It’s time to celebrate our libraries! February 18th is ‘Love your Libraries’ Day.
Did you know the University Library and its staff can support your studies, providing you with access to information and the skills to make the most of it? This blog will highlight all the amazing services and opportunities available for you in the library throughout your time here.
Academic Liaison Librarian
Your Academic Liaison Librarian is your main point of contact with the Library – every subject offered at Reading has one. They can help you make effective use of the huge range of resources the Library has to offer in support of your studies by:
- Showing you how to use information resources effectively – your librarian can offer training sessions for your School/Department and online library guides for your subject
- Showing you how to save time by making the most of all our Library services
- Giving you individual help with research – your librarian can offer in depth one-to-one help in finding information, including identifying the most relevant e-resources for you to use
If you’re not sure who your Academic Liaison Librarian is, you can find out who on the Library website Academic Liaison Librarian.
Computing facilities in the Library are managed by Digital Technology Services (DTS) aka IT Services. They can be used by anyone with a valid University of Reading username and password.
There are over 140 PCs available in the Library. These are mostly located on the 1st Floor, with a few available on other floors.
Printing and scanning
Multifunctional devices (MFDs) can print, copy or scan and are available on all floors of the Library, except the 5th Floor. Send your printing from any PC and pick it up on any MFD across campus by logging in using your Campus Card.
Study Spaces in the Library
Group Study Spaces
There are specific areas where groups can discuss their work.
- Ground Floor – including a table giving priority for those with children, see the Library’s family facilities page for more information.
- 1st Floor – this PC area also has eight bookable group study rooms for groups of 2 or more people. They may be used on a first-come first-served basis when not booked. Book a group study room here. and please visit the group study room booking guide for further assistance.
- 2nd Floor – group study area and pods
- 4th Floor – group study area and pods
Individual, quiet study space
Many of the study spaces in the Library are intended for individual, quiet study.
- Ground Floor – quiet study and Holds area
- 2nd Floor – desks around the outside of the book shelves
- 3rd Floor – this whole floor is for quiet study
- 4th Floor – desks around the outside of the book shelves
Silent study and Study areas with PCs
If you want to work in silence, make your way to the 5th Floor. There are also some PCs in the silent study area on the 5th Floor. The 1st Floor also has a large area of space with PCs.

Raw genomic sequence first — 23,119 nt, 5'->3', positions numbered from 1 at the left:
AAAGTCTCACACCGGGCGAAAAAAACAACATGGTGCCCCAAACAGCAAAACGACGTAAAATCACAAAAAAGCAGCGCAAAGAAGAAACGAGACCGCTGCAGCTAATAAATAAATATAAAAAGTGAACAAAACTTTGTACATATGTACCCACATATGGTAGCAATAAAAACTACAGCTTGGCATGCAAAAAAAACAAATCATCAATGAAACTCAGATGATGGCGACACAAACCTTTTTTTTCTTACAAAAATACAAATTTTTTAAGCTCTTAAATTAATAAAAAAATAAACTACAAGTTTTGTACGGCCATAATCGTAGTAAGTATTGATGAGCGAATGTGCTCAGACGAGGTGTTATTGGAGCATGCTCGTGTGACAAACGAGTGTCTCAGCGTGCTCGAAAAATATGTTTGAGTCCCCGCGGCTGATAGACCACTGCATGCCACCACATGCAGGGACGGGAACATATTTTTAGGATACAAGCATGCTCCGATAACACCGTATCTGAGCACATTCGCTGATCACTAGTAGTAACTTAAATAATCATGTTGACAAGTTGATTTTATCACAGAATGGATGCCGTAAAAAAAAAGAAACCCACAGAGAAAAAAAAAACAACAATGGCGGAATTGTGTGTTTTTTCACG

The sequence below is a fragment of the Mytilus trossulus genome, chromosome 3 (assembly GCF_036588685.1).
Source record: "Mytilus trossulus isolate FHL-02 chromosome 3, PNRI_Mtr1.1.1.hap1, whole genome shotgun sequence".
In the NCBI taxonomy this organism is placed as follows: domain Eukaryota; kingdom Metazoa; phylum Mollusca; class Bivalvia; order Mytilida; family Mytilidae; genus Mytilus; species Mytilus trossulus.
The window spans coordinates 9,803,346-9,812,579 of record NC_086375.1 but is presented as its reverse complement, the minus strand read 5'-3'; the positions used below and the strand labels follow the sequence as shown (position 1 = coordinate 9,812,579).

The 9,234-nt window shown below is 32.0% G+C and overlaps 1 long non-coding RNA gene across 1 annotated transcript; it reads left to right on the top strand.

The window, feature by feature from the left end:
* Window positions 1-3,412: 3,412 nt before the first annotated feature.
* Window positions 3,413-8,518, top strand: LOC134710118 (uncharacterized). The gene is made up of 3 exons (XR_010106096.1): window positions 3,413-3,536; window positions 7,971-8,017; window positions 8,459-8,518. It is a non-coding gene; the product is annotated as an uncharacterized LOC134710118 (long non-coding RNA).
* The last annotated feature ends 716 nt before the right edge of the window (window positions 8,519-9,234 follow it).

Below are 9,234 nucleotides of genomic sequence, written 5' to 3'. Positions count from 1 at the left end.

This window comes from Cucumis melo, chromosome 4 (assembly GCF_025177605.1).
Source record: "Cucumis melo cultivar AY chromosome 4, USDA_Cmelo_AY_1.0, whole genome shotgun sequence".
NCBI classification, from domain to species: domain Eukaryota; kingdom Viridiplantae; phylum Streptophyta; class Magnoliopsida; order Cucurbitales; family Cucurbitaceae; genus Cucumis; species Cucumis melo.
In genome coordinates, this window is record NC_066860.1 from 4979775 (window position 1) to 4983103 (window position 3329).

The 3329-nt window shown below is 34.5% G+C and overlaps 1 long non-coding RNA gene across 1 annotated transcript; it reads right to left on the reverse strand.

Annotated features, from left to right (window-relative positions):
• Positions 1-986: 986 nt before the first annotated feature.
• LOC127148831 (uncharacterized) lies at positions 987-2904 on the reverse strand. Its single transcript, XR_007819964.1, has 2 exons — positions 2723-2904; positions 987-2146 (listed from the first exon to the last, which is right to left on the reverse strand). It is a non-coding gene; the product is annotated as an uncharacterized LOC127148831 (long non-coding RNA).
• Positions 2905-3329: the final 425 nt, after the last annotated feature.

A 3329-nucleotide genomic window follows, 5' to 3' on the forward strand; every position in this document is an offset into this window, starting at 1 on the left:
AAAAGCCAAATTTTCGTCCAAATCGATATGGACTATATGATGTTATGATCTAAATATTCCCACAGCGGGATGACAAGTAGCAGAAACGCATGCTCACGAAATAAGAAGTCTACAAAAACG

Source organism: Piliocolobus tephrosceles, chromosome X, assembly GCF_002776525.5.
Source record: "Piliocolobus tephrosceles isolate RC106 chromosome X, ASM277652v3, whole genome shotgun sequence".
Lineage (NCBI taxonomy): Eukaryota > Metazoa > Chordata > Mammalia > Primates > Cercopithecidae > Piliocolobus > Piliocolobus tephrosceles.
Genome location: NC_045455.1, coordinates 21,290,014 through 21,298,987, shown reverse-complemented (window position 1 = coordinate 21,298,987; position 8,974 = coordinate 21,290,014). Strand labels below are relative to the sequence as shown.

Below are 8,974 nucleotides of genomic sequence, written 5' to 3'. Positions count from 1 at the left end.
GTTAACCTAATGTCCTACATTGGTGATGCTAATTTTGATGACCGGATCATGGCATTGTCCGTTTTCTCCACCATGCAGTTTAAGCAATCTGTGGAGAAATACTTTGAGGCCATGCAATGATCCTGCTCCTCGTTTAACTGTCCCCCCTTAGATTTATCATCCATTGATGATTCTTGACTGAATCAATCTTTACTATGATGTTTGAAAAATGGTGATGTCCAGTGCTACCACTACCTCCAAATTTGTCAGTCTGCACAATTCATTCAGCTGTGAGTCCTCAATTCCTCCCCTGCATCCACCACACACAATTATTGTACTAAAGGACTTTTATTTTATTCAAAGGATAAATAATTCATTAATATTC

Alternative study space
You are welcome to use informal study spaces in communal areas of buildings across campus, such as the Hopkins Foyer and Edith Morley Foyer
Study Advice and Maths Support
Study Advice is based within the Library on the Whiteknights campus. They work with students to develop the academic skills needed for university level study. They also support students, across all disciplines from undergraduate to PhD level, to help them achieve the academic success they deserve.
Study Advice offers a range of services including:
- Videos and guides
- Individual advice sessions
- Drop-in sessions
- Peer advice and guidance – ASK advisers
If you’re finding any mathematical topic difficult during the transition to University study, the Library have an extensive list of worksheets, guides and links to video tutorials which you can access at any time to practice and develop your mathematical skills.
4 tips of how to make the most the Library as a student
- Make a plan on what you want to do whilst at the Library – It helps to make a rough list of the things you want to whilst you’re at the library so you can stay focused and make the most of your time there.
- Consider what type of working environment you need – Depending on what work you are completing, you might need different working environments to complete it. For example, if you have an essay due in 2 days that you’ve only just started, it’s probably best to be in an area with minimum distractions. This is where knowing what type of study each floor accommodates for is really useful!
- Make sure to take regular breaks – It’s very easy to burnout by trying to do all your work at once, which in the end leads to you do less work over all. A good study method to try is the Pomodoro Technique where you work for 25 minutes and take a 5-minute break and repeat. This helps to improve your attention span and concentration without mental exhaustion.
- Don’t forget the services available for you! – Make the most of the large range of support available for you within the library. They are able to offer you expert advice on developing your academic skills, as well as being able to help with essay writing, exam revision, time management and much more!